When I’m not worried about future generations having a planet to live on, I worry about current generations having access to healthcare. The daily prompt today from WordPress is “carousel” which is oddly fitting to a post on the US health insurance system. How did the US’s current healthcare carousel get built in the first place? And why are so many people yelling, “stop this carousel, I want to get off?”
I generally knew that the current employee-based system started, like so many of our social safety net programs, with FDR. I ran across these posts which very quickly and simply explain how it started, and how quickly it became entrenched. Read part 1 here and part 2 here. Basically it began as a tax-break to help control wage and price inflation, but it was so popular that, politically, there was no going back.
Before the employee-based system, people could buy individual or family insurance plans that covered major items like hospitalization, but all routine costs were paid out-of-pocket. So let’s see, has anything changed since the 1930’s (individual insurance plans) or 1940’s (the beginning of employee-based care)? Is it any wonder that either of those models won’t work today?
Life expectancy in the US has risen by approximately 17 years since 1930. This is not because we have engineered a better human (yet), but mostly because of advances in medicine. Amazing, remarkable, expensive advances in medicine. Sometimes I think the public and our elected officials forget this.
Although I didn’t bother to research hard numbers on this, the employment picture has changed, too. People change jobs more often. The giant manufacturing industries of the rust belt have given way to more entrepreneurial, smaller businesses. And why should the ability to even have access to insurance be governed by your employer, or your employment status, or your marital status? Or by the whims and financial bottom line of insurance companies?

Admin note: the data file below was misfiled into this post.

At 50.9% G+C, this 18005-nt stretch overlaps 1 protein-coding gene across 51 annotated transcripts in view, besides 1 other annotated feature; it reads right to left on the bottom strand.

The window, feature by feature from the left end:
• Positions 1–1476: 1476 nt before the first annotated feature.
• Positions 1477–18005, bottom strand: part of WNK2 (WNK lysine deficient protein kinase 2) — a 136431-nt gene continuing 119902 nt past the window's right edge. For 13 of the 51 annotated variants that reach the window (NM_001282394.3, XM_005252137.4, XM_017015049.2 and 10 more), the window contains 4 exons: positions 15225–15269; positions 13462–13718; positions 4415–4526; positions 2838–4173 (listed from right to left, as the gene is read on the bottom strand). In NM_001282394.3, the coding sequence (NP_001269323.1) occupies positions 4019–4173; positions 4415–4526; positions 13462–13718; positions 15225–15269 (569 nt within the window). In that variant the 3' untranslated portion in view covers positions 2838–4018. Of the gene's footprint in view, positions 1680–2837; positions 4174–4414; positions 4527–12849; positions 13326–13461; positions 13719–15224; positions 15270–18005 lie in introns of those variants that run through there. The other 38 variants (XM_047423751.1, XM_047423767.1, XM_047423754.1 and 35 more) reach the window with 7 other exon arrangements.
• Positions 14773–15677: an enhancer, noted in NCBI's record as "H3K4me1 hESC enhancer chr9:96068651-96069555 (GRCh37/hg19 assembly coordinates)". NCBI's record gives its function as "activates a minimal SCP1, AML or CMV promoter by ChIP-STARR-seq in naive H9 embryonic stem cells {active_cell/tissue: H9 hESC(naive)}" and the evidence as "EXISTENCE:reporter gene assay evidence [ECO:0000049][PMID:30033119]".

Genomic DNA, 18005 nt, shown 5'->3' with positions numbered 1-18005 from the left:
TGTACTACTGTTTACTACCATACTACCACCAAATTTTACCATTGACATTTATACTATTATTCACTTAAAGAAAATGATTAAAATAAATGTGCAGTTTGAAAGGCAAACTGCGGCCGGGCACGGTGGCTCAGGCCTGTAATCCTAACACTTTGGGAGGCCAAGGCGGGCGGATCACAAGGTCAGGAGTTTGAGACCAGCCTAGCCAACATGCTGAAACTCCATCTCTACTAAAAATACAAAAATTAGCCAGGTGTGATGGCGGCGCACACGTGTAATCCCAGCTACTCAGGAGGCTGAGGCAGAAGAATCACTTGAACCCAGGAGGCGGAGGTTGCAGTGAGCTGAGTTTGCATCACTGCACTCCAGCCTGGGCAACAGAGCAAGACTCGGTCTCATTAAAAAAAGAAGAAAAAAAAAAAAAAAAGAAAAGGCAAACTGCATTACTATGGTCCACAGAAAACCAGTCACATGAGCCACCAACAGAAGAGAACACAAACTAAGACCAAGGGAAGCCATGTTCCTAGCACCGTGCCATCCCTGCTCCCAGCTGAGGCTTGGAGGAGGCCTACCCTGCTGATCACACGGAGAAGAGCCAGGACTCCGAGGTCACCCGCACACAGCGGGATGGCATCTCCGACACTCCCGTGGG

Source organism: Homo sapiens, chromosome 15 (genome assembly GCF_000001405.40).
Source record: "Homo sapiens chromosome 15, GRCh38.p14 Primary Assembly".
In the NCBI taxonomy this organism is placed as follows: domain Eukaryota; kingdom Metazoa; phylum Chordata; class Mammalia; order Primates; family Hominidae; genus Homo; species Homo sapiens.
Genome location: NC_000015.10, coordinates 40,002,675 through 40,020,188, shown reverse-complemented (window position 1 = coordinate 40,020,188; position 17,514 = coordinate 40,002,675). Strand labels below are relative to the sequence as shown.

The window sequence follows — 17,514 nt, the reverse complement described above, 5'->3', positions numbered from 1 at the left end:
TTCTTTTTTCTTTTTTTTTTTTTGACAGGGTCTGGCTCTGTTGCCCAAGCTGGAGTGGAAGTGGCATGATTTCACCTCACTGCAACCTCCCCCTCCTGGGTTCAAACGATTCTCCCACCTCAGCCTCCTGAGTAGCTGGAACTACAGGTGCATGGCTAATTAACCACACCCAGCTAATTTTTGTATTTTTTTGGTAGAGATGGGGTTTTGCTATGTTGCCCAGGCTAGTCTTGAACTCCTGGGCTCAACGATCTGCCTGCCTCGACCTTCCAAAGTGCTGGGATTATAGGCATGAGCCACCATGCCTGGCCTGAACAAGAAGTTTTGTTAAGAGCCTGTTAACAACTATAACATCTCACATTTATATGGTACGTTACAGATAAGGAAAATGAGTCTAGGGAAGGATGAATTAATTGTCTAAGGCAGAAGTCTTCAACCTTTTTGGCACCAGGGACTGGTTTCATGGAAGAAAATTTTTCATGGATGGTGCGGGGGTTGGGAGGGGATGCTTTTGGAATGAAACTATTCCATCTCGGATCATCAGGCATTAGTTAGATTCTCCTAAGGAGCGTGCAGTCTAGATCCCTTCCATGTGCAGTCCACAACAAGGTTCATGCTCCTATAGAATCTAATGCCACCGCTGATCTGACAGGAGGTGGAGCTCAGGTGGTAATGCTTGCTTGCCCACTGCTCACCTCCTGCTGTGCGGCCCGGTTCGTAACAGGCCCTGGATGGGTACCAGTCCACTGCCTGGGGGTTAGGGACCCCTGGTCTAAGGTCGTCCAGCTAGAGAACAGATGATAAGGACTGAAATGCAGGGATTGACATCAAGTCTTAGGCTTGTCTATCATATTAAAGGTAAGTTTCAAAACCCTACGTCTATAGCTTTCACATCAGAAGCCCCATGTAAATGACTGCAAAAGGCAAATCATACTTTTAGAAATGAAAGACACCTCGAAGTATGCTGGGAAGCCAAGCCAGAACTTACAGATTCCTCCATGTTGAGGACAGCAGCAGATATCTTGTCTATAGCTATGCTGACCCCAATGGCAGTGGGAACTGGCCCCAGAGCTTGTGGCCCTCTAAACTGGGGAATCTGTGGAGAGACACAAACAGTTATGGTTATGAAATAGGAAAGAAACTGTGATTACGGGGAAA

I get that medical care isn’t a constitutional right. But does anyone really think that it is less important than the right to carry a gun around? Ok, let me rephrase that, SHOULD anyone really think that the ability to carry a gun around should be more guaranteed by the government than the ability to get medical care?
I didn’t use to think America was ready to make the leap to the single-payer system. I honestly thought that our politicians would be able to build on the progress started with Obamacare and slowly move to improving the access to healthcare and healthcare insurance for all Americans. And then an election happened. I now believe that there is no sustainable political reality that will support taking a series of small steps to anywhere. Our politicians are taking us for a ride, not on a carousel of progress, but on the same old carousel that just goes round and round and round. Fortunately for me, I may be getting dizzy, but I’m still on the ride. Too many Americans can’t even get a ticket to get on.